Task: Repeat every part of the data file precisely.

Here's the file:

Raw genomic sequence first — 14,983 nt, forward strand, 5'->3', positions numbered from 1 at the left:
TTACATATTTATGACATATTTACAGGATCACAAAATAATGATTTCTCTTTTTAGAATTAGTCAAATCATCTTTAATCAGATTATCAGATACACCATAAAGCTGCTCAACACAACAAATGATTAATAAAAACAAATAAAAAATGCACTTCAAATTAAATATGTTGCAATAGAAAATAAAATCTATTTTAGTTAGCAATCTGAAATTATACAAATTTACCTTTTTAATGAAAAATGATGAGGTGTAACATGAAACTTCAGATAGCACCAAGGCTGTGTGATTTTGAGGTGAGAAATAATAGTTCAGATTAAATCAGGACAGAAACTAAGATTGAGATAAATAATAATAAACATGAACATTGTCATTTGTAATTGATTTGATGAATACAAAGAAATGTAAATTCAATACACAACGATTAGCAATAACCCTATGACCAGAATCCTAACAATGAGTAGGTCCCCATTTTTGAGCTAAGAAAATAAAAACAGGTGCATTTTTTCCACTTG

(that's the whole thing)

Raw genomic sequence first — 14,983 nt, forward strand, 5'->3', positions numbered from 1 at the left:
TTACATATTTATGACATATTTACAGGATCACAAAATAATGATTTCTCTTTTTAGAATTAGTCAAATCATCTTTAATCAGATTATCAGATACACCATAAAGCTGCTCAACACAACAAATGATTAATAAAAACAAATAAAAAATGCACTTCAAATTAAATATGTTGCAATAGAAAATAAAATCTATTTTAGTTAGCAATCTGAAATTATACAAATTTACCTTTTTAATGAAAAATGATGAGGTGTAACATGAAACTTCAGATAGCACCAAGGCTGTGTGATTTTGAGGTGAGAAATAATAGTTCAGATTAAATCAGGACAGAAACTAAGATTGAGATAAATAATAATAAACATGAACATTGTCATTTGTAATTGATTTGATGAATACAAAGAAATGTAAATTCAATACACAACGATTAGCAATAACCCTATGACCAGAATCCTAACAATGAGTAGGTCCCCATTTTTGAGCTAAGAAAATAAAAACAGGTGCATTTTTTCCACTTG